The U.S. Department of Energy (DOE) has announced about $60 million to support solar energy research and development.
As part of the its SunShot Initiative, the DOE says these awards will help lower the cost of solar electricity, advance seamless grid integration and support a growing U.S. solar workforce.
The DOE reports it is investing more than $12 million across 17 companies to help commercialize a wide range of technologies and services – from online tools that can map a rooftop's solar potential in seconds to automated installation systems for utility-scale photovoltaic plants. For example, San Francisco-based Sunrun Inc. will receive about $1.6 million to help create an integrated system that will streamline solar project development through automatic design, costing, simulation, proposal generation, pricing, permitting and field change management.
According to the DOE, approximately $16 million will be awarded to four projects that will help develop solar devices that approach the theoretical efficiency limits of single-junction solar cells – that is, about 30% efficiency. The Georgia Institute of Technology, Arizona State University, the IBM Thomas J. Watson Research Center and the National Renewable Energy Laboratory are each receiving awards for this purpose.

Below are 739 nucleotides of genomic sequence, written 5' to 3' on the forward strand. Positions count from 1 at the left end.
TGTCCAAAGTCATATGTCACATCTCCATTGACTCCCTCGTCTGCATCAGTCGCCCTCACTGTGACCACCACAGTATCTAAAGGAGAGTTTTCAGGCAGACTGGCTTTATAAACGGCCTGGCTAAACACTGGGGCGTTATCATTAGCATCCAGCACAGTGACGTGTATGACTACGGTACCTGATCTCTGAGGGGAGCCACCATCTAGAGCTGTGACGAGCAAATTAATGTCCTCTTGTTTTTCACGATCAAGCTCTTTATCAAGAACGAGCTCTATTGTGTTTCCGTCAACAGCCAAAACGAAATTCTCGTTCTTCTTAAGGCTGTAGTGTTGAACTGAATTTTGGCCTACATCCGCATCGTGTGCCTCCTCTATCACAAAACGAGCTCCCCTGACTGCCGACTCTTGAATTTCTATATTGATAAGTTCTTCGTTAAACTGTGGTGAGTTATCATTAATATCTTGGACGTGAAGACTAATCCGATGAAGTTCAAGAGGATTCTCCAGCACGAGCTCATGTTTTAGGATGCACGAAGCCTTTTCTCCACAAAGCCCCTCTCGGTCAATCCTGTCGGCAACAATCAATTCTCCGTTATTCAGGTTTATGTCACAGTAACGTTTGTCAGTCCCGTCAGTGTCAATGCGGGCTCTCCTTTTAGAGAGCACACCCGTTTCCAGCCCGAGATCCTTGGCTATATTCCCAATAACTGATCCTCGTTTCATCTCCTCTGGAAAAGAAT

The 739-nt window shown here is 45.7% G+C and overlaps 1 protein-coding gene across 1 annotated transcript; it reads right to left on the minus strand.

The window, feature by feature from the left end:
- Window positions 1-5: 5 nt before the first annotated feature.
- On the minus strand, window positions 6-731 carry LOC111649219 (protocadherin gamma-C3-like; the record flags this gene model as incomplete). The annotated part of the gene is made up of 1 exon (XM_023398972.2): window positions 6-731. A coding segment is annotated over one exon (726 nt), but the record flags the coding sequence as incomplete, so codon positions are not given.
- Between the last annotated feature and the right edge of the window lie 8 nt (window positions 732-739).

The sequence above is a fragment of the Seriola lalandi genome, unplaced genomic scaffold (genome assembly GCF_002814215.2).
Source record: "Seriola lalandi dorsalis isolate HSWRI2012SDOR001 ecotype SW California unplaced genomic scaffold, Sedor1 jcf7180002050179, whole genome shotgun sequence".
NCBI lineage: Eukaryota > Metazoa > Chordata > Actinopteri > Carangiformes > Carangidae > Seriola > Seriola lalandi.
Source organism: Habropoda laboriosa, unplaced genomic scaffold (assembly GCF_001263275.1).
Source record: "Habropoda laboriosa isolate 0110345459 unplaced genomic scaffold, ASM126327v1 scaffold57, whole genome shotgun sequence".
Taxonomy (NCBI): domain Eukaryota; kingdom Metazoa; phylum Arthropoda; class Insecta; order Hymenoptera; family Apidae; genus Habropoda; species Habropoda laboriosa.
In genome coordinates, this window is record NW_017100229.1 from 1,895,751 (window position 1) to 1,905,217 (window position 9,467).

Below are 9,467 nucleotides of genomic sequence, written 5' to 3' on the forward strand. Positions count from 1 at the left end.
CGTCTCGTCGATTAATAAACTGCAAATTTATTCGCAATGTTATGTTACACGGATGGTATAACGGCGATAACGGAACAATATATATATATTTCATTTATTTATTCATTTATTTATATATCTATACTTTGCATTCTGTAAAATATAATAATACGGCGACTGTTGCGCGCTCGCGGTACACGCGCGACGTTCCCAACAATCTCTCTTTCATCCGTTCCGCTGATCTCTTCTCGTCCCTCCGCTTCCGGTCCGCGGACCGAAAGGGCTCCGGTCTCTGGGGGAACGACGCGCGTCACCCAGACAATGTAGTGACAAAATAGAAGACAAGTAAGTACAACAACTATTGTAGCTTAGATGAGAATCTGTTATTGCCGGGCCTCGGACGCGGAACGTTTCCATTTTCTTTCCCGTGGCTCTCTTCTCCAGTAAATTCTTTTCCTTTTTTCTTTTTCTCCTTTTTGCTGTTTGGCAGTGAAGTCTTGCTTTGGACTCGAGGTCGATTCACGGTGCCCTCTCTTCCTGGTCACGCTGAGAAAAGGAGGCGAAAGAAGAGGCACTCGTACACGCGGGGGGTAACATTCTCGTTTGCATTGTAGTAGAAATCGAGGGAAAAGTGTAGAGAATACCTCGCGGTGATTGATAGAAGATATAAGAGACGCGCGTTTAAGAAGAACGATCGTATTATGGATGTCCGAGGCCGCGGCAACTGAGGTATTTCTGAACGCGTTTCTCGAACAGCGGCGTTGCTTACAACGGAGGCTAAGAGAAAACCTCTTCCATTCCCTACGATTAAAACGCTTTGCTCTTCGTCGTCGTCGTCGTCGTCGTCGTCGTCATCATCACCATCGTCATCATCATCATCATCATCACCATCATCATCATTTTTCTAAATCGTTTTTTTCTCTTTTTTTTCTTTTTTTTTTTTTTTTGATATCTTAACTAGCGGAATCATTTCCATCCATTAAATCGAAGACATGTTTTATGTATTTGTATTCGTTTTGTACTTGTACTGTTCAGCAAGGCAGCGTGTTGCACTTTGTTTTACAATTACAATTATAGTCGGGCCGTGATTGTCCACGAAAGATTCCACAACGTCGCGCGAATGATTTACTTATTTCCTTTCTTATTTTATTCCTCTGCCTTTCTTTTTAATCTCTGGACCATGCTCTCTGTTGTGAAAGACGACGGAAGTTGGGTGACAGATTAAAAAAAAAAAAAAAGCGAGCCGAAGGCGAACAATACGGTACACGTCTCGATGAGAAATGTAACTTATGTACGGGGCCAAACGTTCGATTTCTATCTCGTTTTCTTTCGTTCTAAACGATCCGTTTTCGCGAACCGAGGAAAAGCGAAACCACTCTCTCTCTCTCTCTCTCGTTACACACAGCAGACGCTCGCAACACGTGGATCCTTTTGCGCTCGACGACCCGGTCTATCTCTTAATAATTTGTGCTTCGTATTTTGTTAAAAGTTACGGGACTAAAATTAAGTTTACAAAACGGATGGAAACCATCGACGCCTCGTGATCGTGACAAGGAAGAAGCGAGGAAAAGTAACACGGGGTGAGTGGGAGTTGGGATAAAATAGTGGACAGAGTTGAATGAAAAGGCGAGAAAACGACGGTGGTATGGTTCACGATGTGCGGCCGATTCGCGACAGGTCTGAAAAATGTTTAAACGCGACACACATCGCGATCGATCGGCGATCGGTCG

The DOE is also awarding about $7 million to develop stronger, more reliable solar components, as well as dependable performance tests for micro-inverters and micro-converters. Sandia National Laboratories and Stanford University are among the awardees.
About $8 million will be invested to help utilities forecast and integrate high levels of renewable energy generation into the grid while ensuring reliable and affordable power, the DOE adds. For example, AWS Truepower will help California utilities feed cost-competitive distributed solar directly into the power grid, while the National Rural Electric Cooperative Association will help 150 U.S. counties deploy new solar capacity and model streamlined financing and installation processes for electric cooperatives nationwide.
Furthermore, the Energy Department says it is awarding about $15 million to develop power engineering curriculum and launch four regional training consortiums. Led by U.S. universities, utilities and industry, these consortiums will train the next generation of energy engineers, system operators and utility professionals, the DOE notes. Awardees include the Electric Power Research Institute and Missouri University of Science and Technology.
The DOE adds that about $1 million will also be awarded to Delaware State University and the University of Texas at San Antonio to provide solar energy research and education opportunities to minority students.